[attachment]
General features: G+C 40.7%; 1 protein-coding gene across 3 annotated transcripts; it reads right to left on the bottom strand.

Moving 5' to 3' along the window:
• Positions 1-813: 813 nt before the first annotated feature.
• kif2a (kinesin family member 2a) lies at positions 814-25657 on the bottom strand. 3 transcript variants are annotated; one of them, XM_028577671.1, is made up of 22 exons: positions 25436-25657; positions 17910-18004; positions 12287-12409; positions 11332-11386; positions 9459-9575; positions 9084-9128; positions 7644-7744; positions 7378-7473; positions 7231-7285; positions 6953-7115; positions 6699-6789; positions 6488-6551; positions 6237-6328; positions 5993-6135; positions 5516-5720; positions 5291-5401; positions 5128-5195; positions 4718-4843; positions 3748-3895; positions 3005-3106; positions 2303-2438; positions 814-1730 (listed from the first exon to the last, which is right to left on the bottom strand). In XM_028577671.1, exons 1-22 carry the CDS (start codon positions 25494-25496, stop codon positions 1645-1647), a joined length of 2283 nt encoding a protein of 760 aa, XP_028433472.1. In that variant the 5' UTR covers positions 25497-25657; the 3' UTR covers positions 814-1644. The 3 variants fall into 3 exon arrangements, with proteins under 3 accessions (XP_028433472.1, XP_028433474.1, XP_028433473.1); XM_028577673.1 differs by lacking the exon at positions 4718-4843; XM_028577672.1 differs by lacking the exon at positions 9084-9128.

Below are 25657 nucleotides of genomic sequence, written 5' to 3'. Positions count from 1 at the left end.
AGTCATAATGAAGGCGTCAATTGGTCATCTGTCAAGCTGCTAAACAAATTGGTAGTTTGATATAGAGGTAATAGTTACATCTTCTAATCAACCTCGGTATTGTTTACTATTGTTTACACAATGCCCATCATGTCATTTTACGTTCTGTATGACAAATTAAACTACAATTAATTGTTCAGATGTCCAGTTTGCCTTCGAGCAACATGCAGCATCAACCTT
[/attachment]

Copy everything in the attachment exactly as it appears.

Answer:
General features: G+C 40.7%; 1 protein-coding gene across 3 annotated transcripts; it reads right to left on the bottom strand.

Moving 5' to 3' along the window:
• Positions 1-813: 813 nt before the first annotated feature.
• kif2a (kinesin family member 2a) lies at positions 814-25657 on the bottom strand. 3 transcript variants are annotated; one of them, XM_028577671.1, is made up of 22 exons: positions 25436-25657; positions 17910-18004; positions 12287-12409; positions 11332-11386; positions 9459-9575; positions 9084-9128; positions 7644-7744; positions 7378-7473; positions 7231-7285; positions 6953-7115; positions 6699-6789; positions 6488-6551; positions 6237-6328; positions 5993-6135; positions 5516-5720; positions 5291-5401; positions 5128-5195; positions 4718-4843; positions 3748-3895; positions 3005-3106; positions 2303-2438; positions 814-1730 (listed from the first exon to the last, which is right to left on the bottom strand). In XM_028577671.1, exons 1-22 carry the CDS (start codon positions 25494-25496, stop codon positions 1645-1647), a joined length of 2283 nt encoding a protein of 760 aa, XP_028433472.1. In that variant the 5' UTR covers positions 25497-25657; the 3' UTR covers positions 814-1644. The 3 variants fall into 3 exon arrangements, with proteins under 3 accessions (XP_028433472.1, XP_028433474.1, XP_028433473.1); XM_028577673.1 differs by lacking the exon at positions 4718-4843; XM_028577672.1 differs by lacking the exon at positions 9084-9128.

Below are 25657 nucleotides of genomic sequence, written 5' to 3'. Positions count from 1 at the left end.
AGTCATAATGAAGGCGTCAATTGGTCATCTGTCAAGCTGCTAAACAAATTGGTAGTTTGATATAGAGGTAATAGTTACATCTTCTAATCAACCTCGGTATTGTTTACTATTGTTTACACAATGCCCATCATGTCATTTTACGTTCTGTATGACAAATTAAACTACAATTAATTGTTCAGATGTCCAGTTTGCCTTCGAGCAACATGCAGCATCAACCTT